.

Do you have a schematic?

Do you know how to read a schematic?
 

New member
Username: Mgarnel

CascaisPortugal

Post Number: 3
Registered: Aug-16
I have the schematic for the 1721W/L but I read somewhere that they are the same between the 172* series, so it should work fine for the 1720. (aside the front panel, they do look like twin machines)

I can sort of read a schematic. I mean, I can understand and identify the individual components but I'm not too keen on knowing their function as a circuit.

The image is to big to send it here and when I try to shrink it dowm, it looses legilibity... Can I send it by email?

Best regards,

MG
 

Platinum Member
Username: Jan_b_vigne

Dallas, TX

Post Number: 18246
Registered: May-04
.

There's no point in sending the schematic. I don't have time to go through a troubleshooting process on an old Akai and a forum is not set up for that sort of work.

I would first send you to my previous comment in this thread; https://www.ecoustics.com/electronics/forum/home-audio/410904.html#POST1340818

Next, I would ask you to read this;
https://www.ecoustics.com/electronics/forum/home-audio/729585.html#POST2044116

You have a schematic, you need to learn how to read it and follow the flow of a circuit.

Then you'll need a DVOM for measuring signal and Voltage flow, a signal generator and an oscilloscope. Plus some amplification and speakers to listen through. You'll need more gear but we'll get to that in a minute.

You'll need to identify the various circuits inside the player so you know what you are inspecting. Input, output, power supply, eq, etc.

You will most definitely need to know where to place the probes of your DVOM so you don't blow up the circuit or possibly electrocute yourself.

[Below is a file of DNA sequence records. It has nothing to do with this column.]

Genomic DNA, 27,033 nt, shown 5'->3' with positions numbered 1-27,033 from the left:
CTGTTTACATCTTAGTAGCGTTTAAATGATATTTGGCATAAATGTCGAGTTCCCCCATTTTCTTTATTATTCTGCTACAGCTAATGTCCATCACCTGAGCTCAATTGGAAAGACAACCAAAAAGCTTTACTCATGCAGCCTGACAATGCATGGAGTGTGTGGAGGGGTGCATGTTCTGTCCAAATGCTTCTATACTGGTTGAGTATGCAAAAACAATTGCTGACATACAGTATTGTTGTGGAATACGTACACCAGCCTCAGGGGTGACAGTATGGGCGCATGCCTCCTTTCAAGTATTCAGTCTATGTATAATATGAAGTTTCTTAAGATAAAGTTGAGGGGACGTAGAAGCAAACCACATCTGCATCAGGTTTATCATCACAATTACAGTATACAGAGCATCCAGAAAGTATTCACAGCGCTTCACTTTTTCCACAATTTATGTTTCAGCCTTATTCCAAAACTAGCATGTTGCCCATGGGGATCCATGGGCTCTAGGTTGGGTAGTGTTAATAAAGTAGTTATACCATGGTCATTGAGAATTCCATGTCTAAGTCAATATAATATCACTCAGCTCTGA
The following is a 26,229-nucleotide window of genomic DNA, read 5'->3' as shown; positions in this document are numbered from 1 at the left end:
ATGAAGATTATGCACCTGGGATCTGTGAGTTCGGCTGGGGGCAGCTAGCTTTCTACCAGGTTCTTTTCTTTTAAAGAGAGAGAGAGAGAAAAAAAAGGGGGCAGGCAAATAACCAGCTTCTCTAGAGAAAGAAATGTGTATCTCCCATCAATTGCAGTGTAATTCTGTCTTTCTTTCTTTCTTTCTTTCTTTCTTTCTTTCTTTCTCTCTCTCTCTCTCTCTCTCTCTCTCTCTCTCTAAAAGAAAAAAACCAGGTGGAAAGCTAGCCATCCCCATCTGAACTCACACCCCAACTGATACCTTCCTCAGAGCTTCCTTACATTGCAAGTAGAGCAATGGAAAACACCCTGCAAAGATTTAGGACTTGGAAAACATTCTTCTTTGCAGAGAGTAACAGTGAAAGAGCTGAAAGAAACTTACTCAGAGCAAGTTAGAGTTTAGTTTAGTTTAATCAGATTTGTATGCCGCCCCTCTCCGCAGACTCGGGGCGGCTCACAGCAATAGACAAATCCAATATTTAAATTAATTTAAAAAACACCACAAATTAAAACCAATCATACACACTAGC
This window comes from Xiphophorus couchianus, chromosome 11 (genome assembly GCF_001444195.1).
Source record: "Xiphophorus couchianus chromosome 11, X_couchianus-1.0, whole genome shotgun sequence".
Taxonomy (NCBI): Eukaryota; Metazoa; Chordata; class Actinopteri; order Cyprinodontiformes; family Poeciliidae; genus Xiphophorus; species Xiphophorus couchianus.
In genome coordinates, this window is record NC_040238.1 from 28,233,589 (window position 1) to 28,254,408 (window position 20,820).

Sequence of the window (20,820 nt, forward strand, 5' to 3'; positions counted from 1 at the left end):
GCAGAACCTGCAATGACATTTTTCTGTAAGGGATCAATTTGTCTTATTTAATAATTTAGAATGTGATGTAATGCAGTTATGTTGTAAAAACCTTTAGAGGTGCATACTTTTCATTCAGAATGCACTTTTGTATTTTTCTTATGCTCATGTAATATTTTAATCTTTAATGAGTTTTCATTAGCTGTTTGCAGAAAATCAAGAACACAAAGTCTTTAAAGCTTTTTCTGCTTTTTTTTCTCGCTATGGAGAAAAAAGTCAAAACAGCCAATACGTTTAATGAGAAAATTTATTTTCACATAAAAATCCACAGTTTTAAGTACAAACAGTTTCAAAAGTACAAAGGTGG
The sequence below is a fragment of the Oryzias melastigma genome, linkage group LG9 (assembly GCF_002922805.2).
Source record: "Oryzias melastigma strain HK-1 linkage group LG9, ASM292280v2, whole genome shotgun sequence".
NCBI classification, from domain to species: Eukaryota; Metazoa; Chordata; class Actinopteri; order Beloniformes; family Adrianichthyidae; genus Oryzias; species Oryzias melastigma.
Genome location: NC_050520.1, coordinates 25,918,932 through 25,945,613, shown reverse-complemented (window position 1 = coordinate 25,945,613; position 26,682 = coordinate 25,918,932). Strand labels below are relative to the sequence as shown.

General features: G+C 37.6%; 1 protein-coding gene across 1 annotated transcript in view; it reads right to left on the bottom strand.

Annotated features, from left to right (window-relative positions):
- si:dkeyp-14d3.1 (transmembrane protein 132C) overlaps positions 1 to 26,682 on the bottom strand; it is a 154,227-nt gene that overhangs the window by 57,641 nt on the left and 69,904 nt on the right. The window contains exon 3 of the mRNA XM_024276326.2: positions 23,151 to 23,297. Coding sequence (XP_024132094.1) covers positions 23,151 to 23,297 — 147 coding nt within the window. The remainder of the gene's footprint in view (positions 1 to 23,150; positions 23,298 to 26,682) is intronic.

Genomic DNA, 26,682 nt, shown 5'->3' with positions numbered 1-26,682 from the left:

Don't take that last bit lightly, electrocution is always possible when you are sticking your hands inside a component with 120 VAC powering through it.

Then you will need a space where the deck can be disassembled and laid out for how ever long it takes to locate the problem components and have them shipped to you for installation. If you are unsure of how to troubleshoot a circuit, then you'll probably blow up a few parts before you get it right.

It's a fair assumption the unit was defective before it was put on sale. Old stuff is almost never in good shape.

Even if it was in perfect operational shape at the time, thirty and forty year old components have parts which have drifted or simply gone bad. Capacitors used during this time period will mostly need to be replaced due to age.

If they have leaked or dried out - which is the most common situation with such gear - they will have allowed unwanted Voltage, quite possibly DC, through to more sensitive circuitry.

This is where you really need to be a good tech because, as I mentioned in the one thread, it is most often parts which have gone wrong in front of a damaged component which need to be located and replaced unless you want to continually replace good parts with more new parts due to the improper Voltage/Amperage they are being fed.